With a degree in marketing and working in the field for over a decade, I have had experiences with companies small (< 50) and large (50,000+). None of this truly prepared me for the technical program management of a marketing campaign in a FAANG environment.
To give a high level, here’s a list of the teams/skillsets represented — each of these being filled by a different individual and many times multiple are needed for a single program:
…and this is just the core team on day-to-day needs.
It’s been almost 6 months since I began my data science education, and we are now at the point of having opportunities to apply our skills outside of classically assigned datasets. This means I get to learn the valuable skill of finding fitting datasets to practice coding on, not only for the fun of development, but as a “choose your own adventure” project. In this case, we are focusing specifically on applying classification modeling.
For those reading this outside of the data science space and are asking
“but what does classification modeling actually do?”
In my last post, I introduced my journey into learning data science and why it was important to me. Since then, I have been developing foundational skills in Python and SQL to be able to apply this knowledge. My first opportunity to apply those skills was our Phase 1 project.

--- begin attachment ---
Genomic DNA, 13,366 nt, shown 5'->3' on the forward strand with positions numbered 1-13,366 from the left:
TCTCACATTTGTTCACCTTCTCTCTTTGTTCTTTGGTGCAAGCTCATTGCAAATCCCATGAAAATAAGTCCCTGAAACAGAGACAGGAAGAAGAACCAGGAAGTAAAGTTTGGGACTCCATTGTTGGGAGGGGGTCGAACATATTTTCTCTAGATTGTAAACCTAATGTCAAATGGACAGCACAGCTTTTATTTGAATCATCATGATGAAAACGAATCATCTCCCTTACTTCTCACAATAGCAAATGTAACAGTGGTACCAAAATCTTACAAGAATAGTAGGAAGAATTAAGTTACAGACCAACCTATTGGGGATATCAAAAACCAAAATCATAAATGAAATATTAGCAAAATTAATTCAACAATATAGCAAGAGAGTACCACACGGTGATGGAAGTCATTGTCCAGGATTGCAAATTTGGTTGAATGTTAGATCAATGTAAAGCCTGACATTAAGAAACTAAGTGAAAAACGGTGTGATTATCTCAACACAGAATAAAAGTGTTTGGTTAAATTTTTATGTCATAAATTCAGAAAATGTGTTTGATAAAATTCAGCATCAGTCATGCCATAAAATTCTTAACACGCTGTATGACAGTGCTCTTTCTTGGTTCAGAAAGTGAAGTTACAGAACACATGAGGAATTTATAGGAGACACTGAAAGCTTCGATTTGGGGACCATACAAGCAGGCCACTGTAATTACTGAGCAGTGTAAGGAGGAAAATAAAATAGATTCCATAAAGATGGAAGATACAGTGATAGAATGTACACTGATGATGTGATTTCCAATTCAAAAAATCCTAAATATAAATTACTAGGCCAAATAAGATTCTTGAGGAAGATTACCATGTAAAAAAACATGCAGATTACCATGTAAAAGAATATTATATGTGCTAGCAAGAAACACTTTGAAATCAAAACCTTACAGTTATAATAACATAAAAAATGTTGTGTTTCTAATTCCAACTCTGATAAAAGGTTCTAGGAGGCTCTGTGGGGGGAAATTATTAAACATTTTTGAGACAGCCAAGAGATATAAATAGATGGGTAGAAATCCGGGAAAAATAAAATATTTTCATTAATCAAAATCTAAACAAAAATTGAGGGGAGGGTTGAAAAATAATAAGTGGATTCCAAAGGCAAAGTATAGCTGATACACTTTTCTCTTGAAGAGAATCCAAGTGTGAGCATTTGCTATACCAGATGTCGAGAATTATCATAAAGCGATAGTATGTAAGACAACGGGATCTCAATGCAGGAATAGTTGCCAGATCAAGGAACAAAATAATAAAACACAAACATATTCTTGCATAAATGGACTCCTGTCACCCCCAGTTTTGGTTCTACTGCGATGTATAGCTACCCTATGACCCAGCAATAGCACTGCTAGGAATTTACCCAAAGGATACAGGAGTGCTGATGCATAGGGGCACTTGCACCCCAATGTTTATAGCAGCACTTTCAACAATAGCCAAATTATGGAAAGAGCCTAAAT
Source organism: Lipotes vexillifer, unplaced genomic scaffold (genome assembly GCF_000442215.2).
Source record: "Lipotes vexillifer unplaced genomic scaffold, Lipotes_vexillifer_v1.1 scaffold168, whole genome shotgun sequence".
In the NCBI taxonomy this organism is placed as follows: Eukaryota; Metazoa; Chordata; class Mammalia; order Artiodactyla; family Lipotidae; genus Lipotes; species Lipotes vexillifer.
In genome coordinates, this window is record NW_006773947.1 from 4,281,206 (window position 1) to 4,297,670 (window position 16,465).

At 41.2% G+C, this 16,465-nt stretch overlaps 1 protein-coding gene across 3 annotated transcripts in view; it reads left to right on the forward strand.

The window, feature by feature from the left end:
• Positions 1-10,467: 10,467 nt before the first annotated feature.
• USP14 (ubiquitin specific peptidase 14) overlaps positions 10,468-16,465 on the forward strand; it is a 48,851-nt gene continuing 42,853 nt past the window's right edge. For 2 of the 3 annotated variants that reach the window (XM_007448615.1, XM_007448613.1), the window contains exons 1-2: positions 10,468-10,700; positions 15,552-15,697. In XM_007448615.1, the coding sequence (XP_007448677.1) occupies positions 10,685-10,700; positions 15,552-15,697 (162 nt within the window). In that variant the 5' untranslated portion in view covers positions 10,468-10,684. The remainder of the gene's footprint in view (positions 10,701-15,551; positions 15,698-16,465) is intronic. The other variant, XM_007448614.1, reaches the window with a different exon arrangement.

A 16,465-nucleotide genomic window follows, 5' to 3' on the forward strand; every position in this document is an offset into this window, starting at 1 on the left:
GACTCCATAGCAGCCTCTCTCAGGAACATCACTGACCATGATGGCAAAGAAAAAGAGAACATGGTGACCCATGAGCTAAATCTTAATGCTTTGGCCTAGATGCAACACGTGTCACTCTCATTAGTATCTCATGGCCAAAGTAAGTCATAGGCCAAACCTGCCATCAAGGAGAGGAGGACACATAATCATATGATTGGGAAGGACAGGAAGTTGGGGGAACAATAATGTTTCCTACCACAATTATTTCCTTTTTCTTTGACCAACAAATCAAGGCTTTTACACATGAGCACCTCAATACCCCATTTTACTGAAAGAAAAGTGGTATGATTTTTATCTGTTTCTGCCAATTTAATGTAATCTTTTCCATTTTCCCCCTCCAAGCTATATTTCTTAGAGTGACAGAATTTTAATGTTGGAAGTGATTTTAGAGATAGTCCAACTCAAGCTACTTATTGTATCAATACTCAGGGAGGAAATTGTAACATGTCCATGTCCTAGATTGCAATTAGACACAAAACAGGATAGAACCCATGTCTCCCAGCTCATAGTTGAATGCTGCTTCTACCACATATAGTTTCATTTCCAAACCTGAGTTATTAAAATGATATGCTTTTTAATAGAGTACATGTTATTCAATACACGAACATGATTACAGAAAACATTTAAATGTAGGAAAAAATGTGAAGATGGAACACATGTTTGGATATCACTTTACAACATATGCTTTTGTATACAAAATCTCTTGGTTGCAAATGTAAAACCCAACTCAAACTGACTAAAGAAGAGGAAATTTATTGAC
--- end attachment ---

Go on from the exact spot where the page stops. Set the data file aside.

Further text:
The assignment put us in the mindset of a consultant tasked with providing recommendations to Microsoft. What could Microsoft possibly be needing consultation on? Well, they want to start a movie studio.
I’ve always been one for numbers, building, and making an impact.
With a decade of experience in Sales and Marketing Operations and a passion for building efficiencies for businesses small and large, data science is a complementary skill to up-level the possibilities available with this end-to-end data to make Sales and Marketing teams work smarter not harder while (more importantly) creating a positive customer experience.
On a more personal note, my biggest passions are: